Report: White House Warned In March About Health Care Website Problems
The mounting troubles of the PPACA continue.
A new report indicates that an outside consultant was warning the White House that the website that was being designed to host the Federal Obamacare Exchange was fraught with potential problems that could lead to a disastrous launch:
The Obama administration brought in a private consulting team to independently assess how the federal online health insurance enrollment system was developing, according to a newly disclosed document, and in late March received a clear warning that its Oct. 1 launch was fraught with risks.
The analysis by McKinsey & Co. foreshadowed many of the problems that have dogged HealthCare.gov since its rollout, including the facts that the call-in centers would not work properly if the online system was malfunctioning and that insufficient testing would make it difficult to fix problems after the launch.
The report was provided to The Washington Post by the House Energy and Commerce Committee.
This risk assessment, which was encapsulated in a 14-slide presentation, was delivered to senior White House and Department of Health and Human Services officials in four briefings between March 28 and April 8, the committee said.
HHS Secretary Kathleen Sebelius; Marilyn Tavenner, then acting administrator of the Centers for Medicare & Medicaid Services (CMS); and White House Chief Technology Officer Todd Park attended a session about the report on April 4 at HHS headquarters. Obama health policy adviser Jeanne Lambrew and then-White House Deputy Chief of Staff Mark Childress received a briefing April 8 at the White House.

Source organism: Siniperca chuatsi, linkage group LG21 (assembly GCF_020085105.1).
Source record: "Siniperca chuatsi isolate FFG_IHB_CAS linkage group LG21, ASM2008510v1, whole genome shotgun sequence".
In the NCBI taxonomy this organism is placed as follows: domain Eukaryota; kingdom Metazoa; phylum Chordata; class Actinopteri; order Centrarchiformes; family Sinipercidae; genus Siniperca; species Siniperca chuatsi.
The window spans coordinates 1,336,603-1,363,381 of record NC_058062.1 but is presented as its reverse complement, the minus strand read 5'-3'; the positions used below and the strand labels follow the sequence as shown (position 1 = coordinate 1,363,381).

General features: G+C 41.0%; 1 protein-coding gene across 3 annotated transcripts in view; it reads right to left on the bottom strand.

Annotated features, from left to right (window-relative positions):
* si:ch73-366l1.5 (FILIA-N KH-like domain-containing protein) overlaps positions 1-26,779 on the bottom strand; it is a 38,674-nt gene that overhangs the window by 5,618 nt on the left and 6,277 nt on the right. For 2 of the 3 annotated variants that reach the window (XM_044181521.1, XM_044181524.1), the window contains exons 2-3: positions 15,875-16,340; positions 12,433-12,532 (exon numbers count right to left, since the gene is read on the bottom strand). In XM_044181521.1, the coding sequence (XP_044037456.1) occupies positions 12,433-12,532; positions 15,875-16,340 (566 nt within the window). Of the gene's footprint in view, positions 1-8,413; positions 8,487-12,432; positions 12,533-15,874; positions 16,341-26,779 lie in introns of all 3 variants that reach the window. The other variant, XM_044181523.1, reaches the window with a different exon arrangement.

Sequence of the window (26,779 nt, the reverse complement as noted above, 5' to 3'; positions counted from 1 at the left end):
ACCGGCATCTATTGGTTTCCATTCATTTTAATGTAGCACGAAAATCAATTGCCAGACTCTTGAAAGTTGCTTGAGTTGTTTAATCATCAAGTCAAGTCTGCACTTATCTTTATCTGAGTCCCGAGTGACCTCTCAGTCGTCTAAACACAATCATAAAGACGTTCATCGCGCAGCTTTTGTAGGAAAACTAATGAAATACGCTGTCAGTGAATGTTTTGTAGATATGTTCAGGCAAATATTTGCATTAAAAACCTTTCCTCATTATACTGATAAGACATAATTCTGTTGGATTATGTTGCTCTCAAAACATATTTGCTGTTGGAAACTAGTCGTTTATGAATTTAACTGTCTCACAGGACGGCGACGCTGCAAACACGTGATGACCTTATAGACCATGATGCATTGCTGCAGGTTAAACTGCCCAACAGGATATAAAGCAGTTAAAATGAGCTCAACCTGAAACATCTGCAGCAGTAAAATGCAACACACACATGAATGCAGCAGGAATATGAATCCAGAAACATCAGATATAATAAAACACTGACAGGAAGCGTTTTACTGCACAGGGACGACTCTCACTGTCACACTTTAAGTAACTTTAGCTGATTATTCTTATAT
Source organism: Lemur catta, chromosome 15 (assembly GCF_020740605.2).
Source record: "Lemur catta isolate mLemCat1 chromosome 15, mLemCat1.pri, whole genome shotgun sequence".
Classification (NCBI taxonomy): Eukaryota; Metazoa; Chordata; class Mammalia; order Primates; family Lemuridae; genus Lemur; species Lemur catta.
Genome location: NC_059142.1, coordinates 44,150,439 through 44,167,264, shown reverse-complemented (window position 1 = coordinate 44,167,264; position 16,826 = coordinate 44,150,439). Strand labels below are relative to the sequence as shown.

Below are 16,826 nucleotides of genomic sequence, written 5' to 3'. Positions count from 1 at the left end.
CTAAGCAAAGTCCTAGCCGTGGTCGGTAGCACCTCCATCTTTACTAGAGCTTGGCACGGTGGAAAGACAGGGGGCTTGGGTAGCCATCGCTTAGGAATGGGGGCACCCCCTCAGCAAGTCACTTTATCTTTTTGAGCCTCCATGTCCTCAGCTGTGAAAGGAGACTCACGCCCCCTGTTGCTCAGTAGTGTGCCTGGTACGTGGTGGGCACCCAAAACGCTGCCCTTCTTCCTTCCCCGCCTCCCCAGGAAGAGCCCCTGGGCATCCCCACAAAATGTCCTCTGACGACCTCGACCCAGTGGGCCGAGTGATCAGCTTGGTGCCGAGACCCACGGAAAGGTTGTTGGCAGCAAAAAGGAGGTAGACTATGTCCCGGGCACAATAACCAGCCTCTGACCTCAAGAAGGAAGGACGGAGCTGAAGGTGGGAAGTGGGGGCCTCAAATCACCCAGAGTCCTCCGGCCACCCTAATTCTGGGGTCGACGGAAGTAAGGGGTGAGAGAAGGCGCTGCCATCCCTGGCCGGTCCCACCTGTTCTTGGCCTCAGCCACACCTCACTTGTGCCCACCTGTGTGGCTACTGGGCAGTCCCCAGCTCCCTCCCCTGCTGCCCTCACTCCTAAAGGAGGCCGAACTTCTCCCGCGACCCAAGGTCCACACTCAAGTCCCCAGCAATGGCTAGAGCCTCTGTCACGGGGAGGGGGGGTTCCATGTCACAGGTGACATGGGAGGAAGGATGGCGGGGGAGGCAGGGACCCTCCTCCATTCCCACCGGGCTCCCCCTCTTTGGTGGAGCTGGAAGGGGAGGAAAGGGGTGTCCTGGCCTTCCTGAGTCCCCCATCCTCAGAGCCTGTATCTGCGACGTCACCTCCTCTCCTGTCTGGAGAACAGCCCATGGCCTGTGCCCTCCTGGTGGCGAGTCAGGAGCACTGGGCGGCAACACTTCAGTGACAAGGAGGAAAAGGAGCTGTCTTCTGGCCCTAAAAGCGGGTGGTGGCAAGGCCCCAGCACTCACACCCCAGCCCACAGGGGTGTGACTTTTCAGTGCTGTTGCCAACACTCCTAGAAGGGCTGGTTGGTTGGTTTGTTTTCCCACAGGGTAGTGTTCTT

Rep. Tim Murphy (R-Pa.), who chairs the panel’s subcommittee on oversight and investigations, said the presentation suggests that, in the run-up to its fall debut, the enrollment system was more troubled than administration officials have let on.
“Despite assurances from Secretary Sebelius, Marilyn Tavenner and [CMS official] Gary Cohen that all was well and on track with the launch of the Affordable Care Act, we now have documents dating back to April that call into question the assertions made to this committee,” Murphy said.
The CMS said in a statement that the McKinsey assessment was “part of a standard process to identify potential risks and develop mitigating strategies.” It added that “the review was completed six months before the beginning of open enrollment, was in line with industry best practices and was followed by concrete action to address potential risks — as was intended.”
White House spokesman Eric Schultz said “flags were definitely raised throughout the development of the Web site, as would be the case for any IT project this complex. . . . But nobody anticipated the size and scope of the problems we experienced once the site launched.”